Federal Reserve officials signaled they remain on track to raise interest rates next month despite uncertainty posed to the global economy by Russia’s invasion of Ukraine.

While acknowledging the risks created by the conflict, which has triggered one of the worst security crises in Europe since World War II and caused oil prices to surge, U.S. central bankers stressed the need to confront the hottest U.S. inflation in 40 years.

“Barring an unexpected turn in the economy, I believe it will be appropriate to move the funds rate up in March and follow with further increases in the coming months,” Cleveland Fed President Loretta Mester said Thursday at an event hosted by Lyons Companies and the University of Delaware.

“The implications of the unfolding situation in Ukraine for the medium-run economic outlook in the U.S. will also be a consideration in determining the appropriate pace at which to remove accommodation,” she said.

Fed officials prior to the Russian invasion had vigorously signaled their readiness to raise interest rates when they meet March 15-16 to confront inflation, while keeping their options open on how far or how fast they move following liftoff.

Mester was among five U.S. central bankers scheduled to speak publicly on Thursday and her sentiment was echoed by Atlanta’s Raphael Bostic, who said that he currently still expects to raise rates in March provided the economy evolves as he anticipates.

“If the numbers come in close to that I think that can we continue with our liftoff plan,” he said during the Atlanta Fed’s Banking Outlook Conference. “We’ll just have to see where things go. I know we have seen over the past several weeks that oil prices have increased dramatically, as have natural gas. That could have ripples.”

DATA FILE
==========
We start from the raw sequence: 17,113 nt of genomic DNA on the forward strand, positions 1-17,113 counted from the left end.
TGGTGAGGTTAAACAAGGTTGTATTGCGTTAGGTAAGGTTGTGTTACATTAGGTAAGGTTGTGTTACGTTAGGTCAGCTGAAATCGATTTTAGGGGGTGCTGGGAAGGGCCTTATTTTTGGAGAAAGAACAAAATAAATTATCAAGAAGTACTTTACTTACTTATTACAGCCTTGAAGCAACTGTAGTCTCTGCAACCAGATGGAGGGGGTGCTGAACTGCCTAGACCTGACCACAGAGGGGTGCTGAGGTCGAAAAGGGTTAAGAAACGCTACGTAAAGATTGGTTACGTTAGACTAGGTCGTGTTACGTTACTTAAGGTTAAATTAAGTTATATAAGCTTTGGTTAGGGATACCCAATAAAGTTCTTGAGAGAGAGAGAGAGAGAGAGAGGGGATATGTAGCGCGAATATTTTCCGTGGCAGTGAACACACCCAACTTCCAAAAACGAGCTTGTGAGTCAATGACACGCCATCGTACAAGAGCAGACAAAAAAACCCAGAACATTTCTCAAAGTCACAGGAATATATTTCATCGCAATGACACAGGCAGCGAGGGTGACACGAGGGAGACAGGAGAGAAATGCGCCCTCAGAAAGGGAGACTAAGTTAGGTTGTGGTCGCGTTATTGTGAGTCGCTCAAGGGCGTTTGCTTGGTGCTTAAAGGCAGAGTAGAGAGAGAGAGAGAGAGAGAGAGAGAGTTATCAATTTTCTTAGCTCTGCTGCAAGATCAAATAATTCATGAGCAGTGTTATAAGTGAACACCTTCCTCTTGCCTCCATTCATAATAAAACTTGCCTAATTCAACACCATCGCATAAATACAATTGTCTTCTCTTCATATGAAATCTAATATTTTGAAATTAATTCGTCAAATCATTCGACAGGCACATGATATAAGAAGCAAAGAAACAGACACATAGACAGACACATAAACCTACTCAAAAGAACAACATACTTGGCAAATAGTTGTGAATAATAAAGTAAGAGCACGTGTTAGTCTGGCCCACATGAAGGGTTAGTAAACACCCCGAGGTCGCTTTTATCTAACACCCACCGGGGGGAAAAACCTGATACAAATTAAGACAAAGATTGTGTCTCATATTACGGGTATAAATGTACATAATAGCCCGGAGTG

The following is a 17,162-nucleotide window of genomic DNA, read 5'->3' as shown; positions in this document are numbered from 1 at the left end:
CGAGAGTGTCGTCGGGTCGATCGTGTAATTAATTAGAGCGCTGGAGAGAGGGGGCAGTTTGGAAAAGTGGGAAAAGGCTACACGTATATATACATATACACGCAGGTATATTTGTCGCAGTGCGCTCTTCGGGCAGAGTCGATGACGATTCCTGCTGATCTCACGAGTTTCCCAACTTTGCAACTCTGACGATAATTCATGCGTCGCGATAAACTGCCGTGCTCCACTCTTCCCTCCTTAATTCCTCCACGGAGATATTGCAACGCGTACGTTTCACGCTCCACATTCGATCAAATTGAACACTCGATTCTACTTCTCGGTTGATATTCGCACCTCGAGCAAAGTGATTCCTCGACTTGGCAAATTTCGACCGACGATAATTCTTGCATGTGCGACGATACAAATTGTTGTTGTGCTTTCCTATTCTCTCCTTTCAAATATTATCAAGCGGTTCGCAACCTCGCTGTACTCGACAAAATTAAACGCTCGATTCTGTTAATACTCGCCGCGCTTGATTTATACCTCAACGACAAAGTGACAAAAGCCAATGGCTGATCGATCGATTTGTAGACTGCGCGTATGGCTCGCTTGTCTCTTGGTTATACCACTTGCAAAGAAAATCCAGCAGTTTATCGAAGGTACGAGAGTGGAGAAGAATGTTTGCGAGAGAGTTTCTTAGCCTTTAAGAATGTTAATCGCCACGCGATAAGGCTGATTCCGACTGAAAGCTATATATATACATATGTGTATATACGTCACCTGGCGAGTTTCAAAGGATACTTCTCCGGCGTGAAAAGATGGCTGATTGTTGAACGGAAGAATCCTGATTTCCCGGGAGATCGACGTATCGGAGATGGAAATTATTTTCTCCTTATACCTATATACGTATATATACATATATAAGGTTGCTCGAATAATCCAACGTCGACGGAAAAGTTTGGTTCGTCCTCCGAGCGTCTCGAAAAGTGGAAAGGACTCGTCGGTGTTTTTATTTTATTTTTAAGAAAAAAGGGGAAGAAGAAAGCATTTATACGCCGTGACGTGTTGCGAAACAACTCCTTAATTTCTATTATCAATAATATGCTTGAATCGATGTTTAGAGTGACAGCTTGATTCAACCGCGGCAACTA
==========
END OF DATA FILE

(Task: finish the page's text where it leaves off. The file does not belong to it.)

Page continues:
Traders and economists alike still see the Fed kicking off rate hikes in March, though the geopolitical risks make a half-point move less likely. Interest-rate futures show a quarter-point increase next month is more than fully priced in.

“The current situation is different from past episodes, when geopolitical events led the Fed to delay tightening or ease, because inflation risk has created a stronger and more urgent reason to tighten today than existed in past episodes,” Goldman Sachs Group Inc. economists Joseph Briggs and David Mericle wrote in a note to clients.

Soaring energy costs could push headline inflation even higher, although the Fed typically looks at them for what they mean for household spending -- with higher oil price hitting Americans in the pocketbook, dampening demand.

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